camden tenants win victory for council housing
WORKERS, FEBRUARY 2004 ISSUE
Council house tenants and leaseholders in the London Borough of Camden have voted overwhelmingly to keep 33,000 homes under public control. A decisive 77% NO to takeover by an independent housing corporation called an "Arms-Length Management Organisation" (Almo) has shattered the government's dream of offloading its housing responsibilities onto profiteers.
The tenants' organisation, Defend Council Housing (DCH), backed by Unison, has sent a clear signal to tenants in other parts of the country that, if the flagship can be scuppered, they can win too. After the High Court declared the ballot lawful, Camden Leader Jane Roberts was forced to admit "the Almo is a dead duck". The poll has plunged the Council into crisis. They had spent much time and undisclosed amounts of money on glossy propaganda.
Camden had been rated a top performer and its Leader was created a dame for her willingness to allow the borough to be used to pilot government schemes. They expected to win. After all, this is a government that knows what's best for us. As with student fees, foreign policy, the imposition of undemocratic cabinet-style local government, and so much else, Blair believes religiously in his ultimate ability to argue some sense into workers, whom he views as ignorant and conservative. But the magic no longer works -- he is increasingly embattled with a working class that can think for itself.
Camden tenants have shown themselves independent-minded enough to resist years of blandishments, blackmail and bribery. The options of stock transfer and Private Finance Initiatives were both rejected. They were then told that only an Almo could "unlock" the £283 million of Treasury money needed for maintaining and modernising their homes.
A shadow board met behind closed doors to prepare the groundwork for what would emerge as a trading company, selling services to leaseholders and other authorities.
Tenants were assured that transfer was not the same as privatisation, as the company would initially be owned by the Council. This ignored the fact that it could easily be sold off. Formerly esteemed councillors turned government agents warned there was no fourth option.
This was a "once in a generation" opportunity; a vote against would be "playing poker" with the future of their homes; it would mean "patch-and-make-do repairs" and no new kitchens and bathrooms, or handrails for the elderly. If they refused to support Camden's bid, "their money" would instead go to Islington or Hammersmith & Fulham -- boroughs which had recently signed up to an Almo. Show flats were exhibited to demonstrate what tenants would be missing -- but council workers refused to staff them.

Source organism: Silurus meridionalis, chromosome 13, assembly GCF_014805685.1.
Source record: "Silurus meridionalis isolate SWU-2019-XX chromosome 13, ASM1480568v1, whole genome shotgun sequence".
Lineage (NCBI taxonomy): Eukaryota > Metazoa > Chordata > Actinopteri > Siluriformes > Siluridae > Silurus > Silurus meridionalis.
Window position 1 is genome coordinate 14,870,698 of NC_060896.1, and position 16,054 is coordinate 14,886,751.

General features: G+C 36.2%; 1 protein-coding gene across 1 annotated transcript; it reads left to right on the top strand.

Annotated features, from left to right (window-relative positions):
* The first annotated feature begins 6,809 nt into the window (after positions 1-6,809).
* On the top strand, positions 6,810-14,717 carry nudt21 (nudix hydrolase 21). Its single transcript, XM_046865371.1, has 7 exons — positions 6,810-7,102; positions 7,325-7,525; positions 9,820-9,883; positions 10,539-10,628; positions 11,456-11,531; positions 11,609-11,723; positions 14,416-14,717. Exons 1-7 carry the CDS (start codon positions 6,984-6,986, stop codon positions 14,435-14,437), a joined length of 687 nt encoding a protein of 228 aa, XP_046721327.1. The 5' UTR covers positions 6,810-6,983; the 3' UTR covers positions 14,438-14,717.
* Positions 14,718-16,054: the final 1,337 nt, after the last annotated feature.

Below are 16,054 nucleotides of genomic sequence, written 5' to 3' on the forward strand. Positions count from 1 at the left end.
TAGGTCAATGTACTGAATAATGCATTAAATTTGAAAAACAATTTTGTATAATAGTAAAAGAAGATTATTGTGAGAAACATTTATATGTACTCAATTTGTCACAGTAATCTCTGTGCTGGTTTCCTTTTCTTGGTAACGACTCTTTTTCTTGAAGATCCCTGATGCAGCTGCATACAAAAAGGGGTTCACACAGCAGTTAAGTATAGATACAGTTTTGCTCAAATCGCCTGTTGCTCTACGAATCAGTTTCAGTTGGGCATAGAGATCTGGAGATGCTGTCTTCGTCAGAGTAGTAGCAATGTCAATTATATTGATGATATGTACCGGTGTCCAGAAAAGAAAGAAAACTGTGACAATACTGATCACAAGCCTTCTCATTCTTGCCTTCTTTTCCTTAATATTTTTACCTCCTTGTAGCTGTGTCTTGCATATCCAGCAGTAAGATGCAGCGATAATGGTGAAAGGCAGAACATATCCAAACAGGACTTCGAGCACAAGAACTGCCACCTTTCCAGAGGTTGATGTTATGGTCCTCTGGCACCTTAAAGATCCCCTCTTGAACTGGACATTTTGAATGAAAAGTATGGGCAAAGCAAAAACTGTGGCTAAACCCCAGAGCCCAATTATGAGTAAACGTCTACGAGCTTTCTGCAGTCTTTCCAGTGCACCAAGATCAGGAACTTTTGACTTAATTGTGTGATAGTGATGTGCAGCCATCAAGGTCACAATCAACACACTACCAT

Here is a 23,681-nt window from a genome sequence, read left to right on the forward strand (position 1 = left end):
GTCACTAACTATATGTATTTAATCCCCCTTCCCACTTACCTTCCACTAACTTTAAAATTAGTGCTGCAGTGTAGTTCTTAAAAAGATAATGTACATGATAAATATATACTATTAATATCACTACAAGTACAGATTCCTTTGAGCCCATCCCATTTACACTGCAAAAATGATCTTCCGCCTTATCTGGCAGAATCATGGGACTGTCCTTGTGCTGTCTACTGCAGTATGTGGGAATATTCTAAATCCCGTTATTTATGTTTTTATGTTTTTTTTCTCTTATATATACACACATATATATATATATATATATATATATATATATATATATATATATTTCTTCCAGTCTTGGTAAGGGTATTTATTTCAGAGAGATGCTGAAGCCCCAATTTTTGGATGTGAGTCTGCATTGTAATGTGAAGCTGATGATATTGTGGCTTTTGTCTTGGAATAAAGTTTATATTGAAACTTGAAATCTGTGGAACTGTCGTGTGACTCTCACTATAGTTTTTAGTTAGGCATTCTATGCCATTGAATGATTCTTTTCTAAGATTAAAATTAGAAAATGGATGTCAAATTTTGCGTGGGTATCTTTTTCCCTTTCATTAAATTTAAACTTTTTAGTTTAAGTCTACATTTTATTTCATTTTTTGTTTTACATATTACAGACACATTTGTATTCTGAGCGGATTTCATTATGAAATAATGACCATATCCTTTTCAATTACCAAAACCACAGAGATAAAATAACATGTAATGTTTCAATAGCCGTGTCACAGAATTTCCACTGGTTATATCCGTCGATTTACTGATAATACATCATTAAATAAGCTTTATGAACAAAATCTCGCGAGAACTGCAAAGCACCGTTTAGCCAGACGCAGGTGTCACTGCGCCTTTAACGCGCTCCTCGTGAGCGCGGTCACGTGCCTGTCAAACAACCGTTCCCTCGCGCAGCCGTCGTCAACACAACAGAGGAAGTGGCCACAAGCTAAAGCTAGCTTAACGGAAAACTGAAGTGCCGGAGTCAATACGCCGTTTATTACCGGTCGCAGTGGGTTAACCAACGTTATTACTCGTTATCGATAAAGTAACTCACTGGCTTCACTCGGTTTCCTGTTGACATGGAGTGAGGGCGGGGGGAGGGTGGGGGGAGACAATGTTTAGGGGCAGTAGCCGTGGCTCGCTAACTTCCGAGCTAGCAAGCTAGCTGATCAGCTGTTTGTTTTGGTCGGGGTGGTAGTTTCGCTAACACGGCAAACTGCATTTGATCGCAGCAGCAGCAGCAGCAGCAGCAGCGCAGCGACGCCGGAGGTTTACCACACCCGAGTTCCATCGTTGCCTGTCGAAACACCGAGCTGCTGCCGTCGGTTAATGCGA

Rumours abounded of corrupt officials and the gagging of tenants' representatives. Unions threatened action. In a Commons debate, Prescott (perhaps unwittingly) was forced to blow the Town Hall's cover -- albeit with a lukewarm offer: "We will try to provide adequate funding for those who want to stay with their local authorities." And local MP Frank Dobson -- no doubt still smarting from Labour losses in local elections -- accused the government of putting a gun to the council's head.
DCH ran an informative campaign, pointing out what a lucrative and viable business council housing is. Private companies can't wait to get their hands on estates, and regularly target them with letters inviting sales. Nationally, just over half the amount of rent from 3.6 million tenants is spent on managing, maintaining and improving homes. The rest -- some £1000 per tenant per annum -- goes to the government. This has been described as a hidden tax on the poorest in the land. Money from right-to buy sales amounts to £3 billion.
New government rules on rent are set to force levels above inflation, but councils are not allowed to keep the increase to spend on improvements. The backlog of repairs has reached £19 billion -- the result of a calculating policy of under-investment. Getting a fraction of this money back in exchange for private management is a derisory deal by any standards.
Not only did the tenants see through privatisation in its various guises -- not only did they oppose it -- more significantly, they came up with a plan of their own. A very simple and effective plan: cut out the middle man, the capitalist, and give the money direct to council housing. They pointed to the inefficiency of private schemes. In neighbouring Westminster an Almo has already run out of cash.
Estates are being sold to once-affordable housing associations, which are themselves a prime example of privatised housing stock (legislative changes in the '80s severed their relationship to local authorities, resulting in reduced democratic participation, spiralling rents, and a reluctance to meet maintenance obligations). Leaseholders faced with high estimates for capital works could usually negotiate a reduction with the council, but fear losing such consideration under a private organisation.
The battle for direct funding will be stepped up in the coming months, with public meetings, parliamentary lobbying and other activities. In rejecting the Almo, residents have struck a blow in support of a great social asset unique to Britain and one of the finer achievements fought for in the Second World War. For a Labour government to abandon the concept of affordable public housing at a time of housing crisis equal to the 1940s is, as Labour MP Austin Mitchell said, "a sad betrayal".
But no one should be surprised. Until "public ownership" translates into real working class control and managers are prevented from building careers out of the sell-off of workers' assets, we can expect more of the same, whatever government gets in